(BPT) – If a smooth-talking phone caller has ever tried to cheat you out of your hard-earned money, you’re far from alone. Further, such scams tend to be rampant at tax time.
An estimated <a href=”https://blog.truecaller.com/2017/04/19/truecaller-us-spam-report-2017/” target=”_blank” rel=”nofollow noopener”>one in 10 Americans</a> lost money in phone scams between April 2016 and April 2017, says a recent Harris Poll, parting with an average $430 per person for a national total of $9.5 billion. That marks a 56 percent monetary increase over the previous year; that’s partly because such fraud has become easier for criminals as technology has enabled both number-finding and robo-dialing, and Americans are more likely to answer unknown calls on their ever-present mobile phones.
Many fraudsters see tax time as an ideal time to prey on people facing uncertainty or anxiety about getting their tax returns right, which is why they may call and impersonate IRS officials threatening arrest, deportation, eviction or license revocation if taxes are not paid immediately by using a money transfer, loading a prepaid card or purchasing a gift card. Remember, though, that the IRS almost always resolves issues by mail, not phone. It will never request payment without sending a bill first; will allow questions or appeals about your bill; won’t direct you to use specific payment methods; won’t ask for your credit or debit card numbers by phone and won’t threaten arrest or similar consequences.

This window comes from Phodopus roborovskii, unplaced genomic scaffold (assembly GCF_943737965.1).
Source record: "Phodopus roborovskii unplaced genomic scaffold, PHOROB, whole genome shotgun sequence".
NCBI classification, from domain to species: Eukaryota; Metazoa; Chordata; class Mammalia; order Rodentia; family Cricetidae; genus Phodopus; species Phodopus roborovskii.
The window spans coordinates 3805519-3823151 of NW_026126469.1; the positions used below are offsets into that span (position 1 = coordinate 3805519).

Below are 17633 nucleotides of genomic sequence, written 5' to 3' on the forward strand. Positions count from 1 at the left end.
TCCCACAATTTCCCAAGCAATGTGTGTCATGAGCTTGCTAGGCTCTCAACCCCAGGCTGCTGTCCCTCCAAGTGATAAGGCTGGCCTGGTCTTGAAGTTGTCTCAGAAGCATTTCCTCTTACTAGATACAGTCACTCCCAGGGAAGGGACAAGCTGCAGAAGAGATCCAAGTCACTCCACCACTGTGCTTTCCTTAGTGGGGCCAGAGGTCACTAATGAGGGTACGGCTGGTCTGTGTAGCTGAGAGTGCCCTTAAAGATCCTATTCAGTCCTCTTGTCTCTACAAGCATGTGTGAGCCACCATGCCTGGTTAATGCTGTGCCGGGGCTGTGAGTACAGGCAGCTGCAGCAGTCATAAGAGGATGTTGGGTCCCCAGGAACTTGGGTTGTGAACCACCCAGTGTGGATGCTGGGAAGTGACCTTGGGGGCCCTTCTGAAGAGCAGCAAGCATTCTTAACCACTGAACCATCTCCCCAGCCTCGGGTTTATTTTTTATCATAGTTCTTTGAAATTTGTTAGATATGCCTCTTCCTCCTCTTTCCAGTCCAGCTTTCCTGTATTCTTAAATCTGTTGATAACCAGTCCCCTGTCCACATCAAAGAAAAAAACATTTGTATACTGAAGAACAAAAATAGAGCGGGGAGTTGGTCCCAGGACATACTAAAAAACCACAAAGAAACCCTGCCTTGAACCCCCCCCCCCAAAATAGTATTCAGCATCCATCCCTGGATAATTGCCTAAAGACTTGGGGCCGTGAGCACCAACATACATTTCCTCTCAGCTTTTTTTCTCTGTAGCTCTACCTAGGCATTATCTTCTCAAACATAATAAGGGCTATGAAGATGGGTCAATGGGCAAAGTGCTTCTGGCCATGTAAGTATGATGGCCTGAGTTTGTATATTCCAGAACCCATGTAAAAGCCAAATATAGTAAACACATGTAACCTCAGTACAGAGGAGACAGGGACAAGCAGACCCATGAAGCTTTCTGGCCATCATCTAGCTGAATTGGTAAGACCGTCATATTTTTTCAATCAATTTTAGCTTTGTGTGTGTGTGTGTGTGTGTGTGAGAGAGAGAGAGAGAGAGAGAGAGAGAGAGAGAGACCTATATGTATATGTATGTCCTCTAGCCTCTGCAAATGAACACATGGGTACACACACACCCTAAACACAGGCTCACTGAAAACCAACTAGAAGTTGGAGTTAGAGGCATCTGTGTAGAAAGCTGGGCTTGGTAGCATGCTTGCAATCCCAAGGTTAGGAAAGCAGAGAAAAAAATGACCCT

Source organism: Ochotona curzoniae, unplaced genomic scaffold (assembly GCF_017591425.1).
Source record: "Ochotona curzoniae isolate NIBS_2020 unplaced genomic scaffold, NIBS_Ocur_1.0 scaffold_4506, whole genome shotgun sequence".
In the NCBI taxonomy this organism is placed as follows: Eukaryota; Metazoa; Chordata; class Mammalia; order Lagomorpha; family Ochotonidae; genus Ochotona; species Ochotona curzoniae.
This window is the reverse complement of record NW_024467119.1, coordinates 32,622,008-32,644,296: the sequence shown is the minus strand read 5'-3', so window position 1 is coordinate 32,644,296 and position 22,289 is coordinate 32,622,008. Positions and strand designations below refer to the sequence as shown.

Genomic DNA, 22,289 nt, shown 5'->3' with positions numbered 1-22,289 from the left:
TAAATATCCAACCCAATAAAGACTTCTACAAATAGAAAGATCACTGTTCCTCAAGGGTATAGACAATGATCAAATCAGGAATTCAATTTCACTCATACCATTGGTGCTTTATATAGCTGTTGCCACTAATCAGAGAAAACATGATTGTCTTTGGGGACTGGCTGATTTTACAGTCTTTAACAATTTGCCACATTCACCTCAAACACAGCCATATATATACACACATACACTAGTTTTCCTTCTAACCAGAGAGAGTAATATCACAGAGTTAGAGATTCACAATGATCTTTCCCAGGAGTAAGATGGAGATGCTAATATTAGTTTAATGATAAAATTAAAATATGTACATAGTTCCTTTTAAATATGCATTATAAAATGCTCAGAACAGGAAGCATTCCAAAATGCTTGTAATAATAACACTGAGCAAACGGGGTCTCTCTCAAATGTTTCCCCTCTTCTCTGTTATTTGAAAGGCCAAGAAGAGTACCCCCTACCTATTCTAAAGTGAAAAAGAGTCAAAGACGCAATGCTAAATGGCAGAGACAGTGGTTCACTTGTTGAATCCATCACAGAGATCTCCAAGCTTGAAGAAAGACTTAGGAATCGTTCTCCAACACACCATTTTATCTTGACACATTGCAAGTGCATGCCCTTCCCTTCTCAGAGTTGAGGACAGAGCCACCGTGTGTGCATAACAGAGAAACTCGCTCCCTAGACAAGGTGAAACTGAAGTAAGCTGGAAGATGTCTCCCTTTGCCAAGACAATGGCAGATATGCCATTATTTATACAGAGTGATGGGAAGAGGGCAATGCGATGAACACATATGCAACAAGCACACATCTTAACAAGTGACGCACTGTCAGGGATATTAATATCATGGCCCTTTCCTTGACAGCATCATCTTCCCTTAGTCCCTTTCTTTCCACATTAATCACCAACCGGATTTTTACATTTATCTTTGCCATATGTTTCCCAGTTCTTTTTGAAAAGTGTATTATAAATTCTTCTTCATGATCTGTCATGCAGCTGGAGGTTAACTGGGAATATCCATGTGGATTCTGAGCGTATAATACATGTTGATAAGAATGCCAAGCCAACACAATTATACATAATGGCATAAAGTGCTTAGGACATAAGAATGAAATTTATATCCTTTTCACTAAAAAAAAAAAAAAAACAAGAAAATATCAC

A consumer’s greatest weapon in fighting fraud is education and awareness. While fraudsters can often be clever, knowing some of their strategies can be the first step toward protecting yourself from their tactics.
“The tax return season is upon us, and scammers are posing as Internal Revenue Service (IRS) representatives, demanding victims send money to avoid arrest or deportation,” advises Lee Buchmann, Western Union director of anti-fraud operations. “Do not send a money transfer to anyone who asks you to send them money to pay taxes. The IRS does not contact consumers to demand payment for taxes through money transfer or prepaid cards.” More descriptions of scams that use tax season as a lure are available at <a href=”https://www.irs.gov/newsroom/tax-scams-consumer-alerts” target=”_blank” rel=”nofollow”>IRS.gov</a>.
The Western Union Consumer Protection Center (<a href=”http://www.wu.com/fraudawareness” target=”_blank” rel=”nofollow”>www.wu.com/fraudawareness</a>) offers specific information about protecting yourself from fraud based on your country of residence. Stay informed and follow their updates on <a href=”https://www.facebook.com/WesternUnion” target=”_blank” rel=”nofollow noopener”>Facebook</a> and <a href=”https://twitter.com/WUStopFraud” target=”_blank” rel=”nofollow noopener”>Twitter</a>. If you believe you are a victim of fraud, call the Western Union Fraud Hotline at 1-800-448-1492.
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